recover support for these lines.

4.

Coral Wireless is a competitive ETC that sells prepaid wireless services in Hawaii.6 As

part of its internal policies, Coral Wireless routes non-emergency outbound calls to Coral Wireless’s

customer service center beginning 30 days after a customer has made his last prepayment.7 Ninety days

after the last prepayment, Coral Wireless closes the account.8 When reporting line counts for universal

service purposes under section 54.307, Coral Wireless included all open accounts, including those that

were between 30 and 90 days since the last prepayment (hereinafter, disputed lines).9

5.

In the course of an audit, USAC determined that these disputed lines should not have

been reported for the purposes of high-cost support under section 54.307 of the Commission’s rules, and

therefore sought to recover the support associated with those lines from Coral Wireless.10 In reaching this

conclusion, USAC relied upon the definition of working loop contained in Part 36 of the Commission’s

rules, which requires a loop to be revenue generating.11 As the disputed lines were not generating

revenue, USAC concluded that they were not eligible for support under section 54.307.12

6.

Under the governing requirements, we conclude the disputed lines were not working

loops. Section 54.307(b) of the Commission’s rules defines working loops “for universal services support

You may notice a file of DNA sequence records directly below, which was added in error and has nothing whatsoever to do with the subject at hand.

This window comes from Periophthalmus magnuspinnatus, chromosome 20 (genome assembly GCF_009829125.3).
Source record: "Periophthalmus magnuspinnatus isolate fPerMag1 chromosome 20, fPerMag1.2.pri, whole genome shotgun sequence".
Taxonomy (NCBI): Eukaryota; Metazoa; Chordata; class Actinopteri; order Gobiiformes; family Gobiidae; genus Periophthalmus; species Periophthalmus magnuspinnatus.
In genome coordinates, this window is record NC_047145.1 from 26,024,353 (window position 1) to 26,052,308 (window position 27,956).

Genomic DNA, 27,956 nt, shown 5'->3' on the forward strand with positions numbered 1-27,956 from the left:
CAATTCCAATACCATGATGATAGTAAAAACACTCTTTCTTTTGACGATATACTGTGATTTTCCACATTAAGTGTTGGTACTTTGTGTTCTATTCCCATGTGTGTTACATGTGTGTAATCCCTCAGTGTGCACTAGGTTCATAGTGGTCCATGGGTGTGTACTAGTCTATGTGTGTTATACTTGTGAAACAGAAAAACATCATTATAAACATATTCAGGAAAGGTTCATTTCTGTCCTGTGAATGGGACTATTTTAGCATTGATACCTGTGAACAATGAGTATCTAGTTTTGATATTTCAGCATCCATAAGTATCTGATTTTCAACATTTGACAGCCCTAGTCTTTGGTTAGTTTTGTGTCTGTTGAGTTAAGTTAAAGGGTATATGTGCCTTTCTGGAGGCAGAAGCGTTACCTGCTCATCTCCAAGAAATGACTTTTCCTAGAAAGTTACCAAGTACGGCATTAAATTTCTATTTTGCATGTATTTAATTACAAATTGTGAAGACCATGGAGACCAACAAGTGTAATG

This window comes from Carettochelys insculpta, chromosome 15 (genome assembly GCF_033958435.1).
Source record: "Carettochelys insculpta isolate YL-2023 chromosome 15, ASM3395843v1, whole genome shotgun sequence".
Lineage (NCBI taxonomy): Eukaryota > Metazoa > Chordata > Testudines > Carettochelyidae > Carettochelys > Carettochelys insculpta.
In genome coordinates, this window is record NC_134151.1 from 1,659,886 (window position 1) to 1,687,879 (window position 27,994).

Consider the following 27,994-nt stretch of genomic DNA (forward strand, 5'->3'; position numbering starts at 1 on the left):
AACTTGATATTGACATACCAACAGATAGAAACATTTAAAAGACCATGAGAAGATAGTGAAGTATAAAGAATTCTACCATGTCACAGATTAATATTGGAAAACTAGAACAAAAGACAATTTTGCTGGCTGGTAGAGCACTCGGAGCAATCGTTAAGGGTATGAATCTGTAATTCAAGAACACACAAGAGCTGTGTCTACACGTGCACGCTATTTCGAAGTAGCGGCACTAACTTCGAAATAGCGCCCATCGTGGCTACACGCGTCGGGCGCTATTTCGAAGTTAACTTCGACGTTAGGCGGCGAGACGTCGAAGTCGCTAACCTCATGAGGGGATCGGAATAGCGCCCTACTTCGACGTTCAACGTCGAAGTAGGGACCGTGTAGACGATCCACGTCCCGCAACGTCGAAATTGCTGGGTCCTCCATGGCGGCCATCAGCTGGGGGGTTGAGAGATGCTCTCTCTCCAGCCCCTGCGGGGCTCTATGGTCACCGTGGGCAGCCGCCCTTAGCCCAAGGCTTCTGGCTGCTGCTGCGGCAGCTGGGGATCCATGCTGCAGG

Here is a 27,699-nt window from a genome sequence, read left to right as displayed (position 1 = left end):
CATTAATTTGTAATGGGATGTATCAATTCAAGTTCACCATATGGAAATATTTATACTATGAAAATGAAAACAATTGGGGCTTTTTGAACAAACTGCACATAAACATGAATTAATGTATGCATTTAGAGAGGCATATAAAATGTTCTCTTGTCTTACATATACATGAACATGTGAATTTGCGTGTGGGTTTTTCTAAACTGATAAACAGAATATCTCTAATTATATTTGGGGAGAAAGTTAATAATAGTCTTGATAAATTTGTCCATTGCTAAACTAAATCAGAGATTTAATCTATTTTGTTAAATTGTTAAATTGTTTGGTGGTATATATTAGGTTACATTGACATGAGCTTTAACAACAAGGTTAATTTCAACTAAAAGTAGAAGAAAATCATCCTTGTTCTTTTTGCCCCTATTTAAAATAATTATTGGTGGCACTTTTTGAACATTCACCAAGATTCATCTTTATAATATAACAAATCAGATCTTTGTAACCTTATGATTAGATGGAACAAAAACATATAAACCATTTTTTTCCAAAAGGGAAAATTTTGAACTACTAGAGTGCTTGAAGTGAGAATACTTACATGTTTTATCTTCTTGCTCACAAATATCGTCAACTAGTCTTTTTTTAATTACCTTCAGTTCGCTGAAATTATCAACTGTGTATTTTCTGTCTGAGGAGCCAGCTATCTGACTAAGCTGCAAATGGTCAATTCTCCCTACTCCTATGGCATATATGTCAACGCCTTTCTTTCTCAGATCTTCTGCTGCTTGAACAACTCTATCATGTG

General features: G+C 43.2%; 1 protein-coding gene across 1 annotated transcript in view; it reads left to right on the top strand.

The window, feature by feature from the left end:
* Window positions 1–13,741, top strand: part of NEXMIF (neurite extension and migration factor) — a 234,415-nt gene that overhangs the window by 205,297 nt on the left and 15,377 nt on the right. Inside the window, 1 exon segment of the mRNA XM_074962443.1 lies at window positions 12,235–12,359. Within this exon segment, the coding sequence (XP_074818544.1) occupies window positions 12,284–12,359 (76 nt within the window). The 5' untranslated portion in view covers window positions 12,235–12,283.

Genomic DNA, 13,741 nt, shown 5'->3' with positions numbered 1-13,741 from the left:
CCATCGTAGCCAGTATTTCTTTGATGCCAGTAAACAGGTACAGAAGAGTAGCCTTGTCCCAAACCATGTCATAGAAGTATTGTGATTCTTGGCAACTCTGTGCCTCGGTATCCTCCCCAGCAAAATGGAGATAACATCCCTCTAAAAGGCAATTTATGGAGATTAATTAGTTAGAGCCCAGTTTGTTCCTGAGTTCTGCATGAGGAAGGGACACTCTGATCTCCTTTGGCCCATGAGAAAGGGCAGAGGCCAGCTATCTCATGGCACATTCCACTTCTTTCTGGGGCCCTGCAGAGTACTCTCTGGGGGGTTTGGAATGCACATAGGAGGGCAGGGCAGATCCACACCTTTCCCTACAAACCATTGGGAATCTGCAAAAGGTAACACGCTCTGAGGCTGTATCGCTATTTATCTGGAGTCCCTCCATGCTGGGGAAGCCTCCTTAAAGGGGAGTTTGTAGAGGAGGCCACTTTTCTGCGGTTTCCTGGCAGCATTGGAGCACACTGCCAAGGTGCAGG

purposes” as “loops as used jointly for exchange and message telecommunications services.”13 Under

Commission regulations, telecommunications service is defined as “the offering of telecommunications

for a fee directly to the public.”14

Telecommunications, in turn, is defined as “the transmission, between

4 See id. at 17663, 17825-30, paras. 498-511, 47 C.F.R. § 54.307(e)(3).

5 Recently, the Commission proposed to freeze competitive ETC support for carriers serving the remote areas of

Alaska as of December 31, 2014. The Commission also proposed to remove the requirement for such competitive

ETCs to report line count information. Connect America Fund et al., WC Docket No. 10-90 et al., Report and Order

et al., FCC 14-54, at para. 256 (rel. Jun. 10, 2014). The Commission proposed to eliminate section 54.307(b) and to

renumber and revise section 54.307(e) of the current rules.

6 Coral Wireless Petition at 2.

7 See id.

8 Id.

9 See id. at 3.

10 See id. at 4-5.

11 See id. at 8. 47 C.F.R. Pt. 36, App.

12 See Coral Wireless Petition at 8.

13 47 C.F.R. § 54.307(b) (emphasis added).

14 47 C.F.R. § 54.5 (emphasis added).

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Federal Communications Commission

DA 14-1146

or among points specified by the user, of information of the user’s choosing, without change in the form

or content of the information sent and received.”15 For the disputed lines, the transmission is not

occurring between or among points specified by the user: rather, the user indicates the point to which he

wishes to make the call, but Coral Wireless reroutes the call to its service center. This is not

telecommunications as defined by Commission regulations. We therefore conclude the disputed lines

were not being used for telecommunications services and were therefore not within the definition of

working loop contained in section 54.307(b) of the Commission’s rules. As the disputed lines were not

working loops under section 54.307(b), they were not eligible for universal service, and USAC correctly

sought to recover the support previously provided.

7.

We reject Coral Wireless’s argument that excluding these loops from funding is a

retroactive application of a new or changed policy. We are not persuaded that the InterCall Order cited

by Coral Wireless is applicable. 16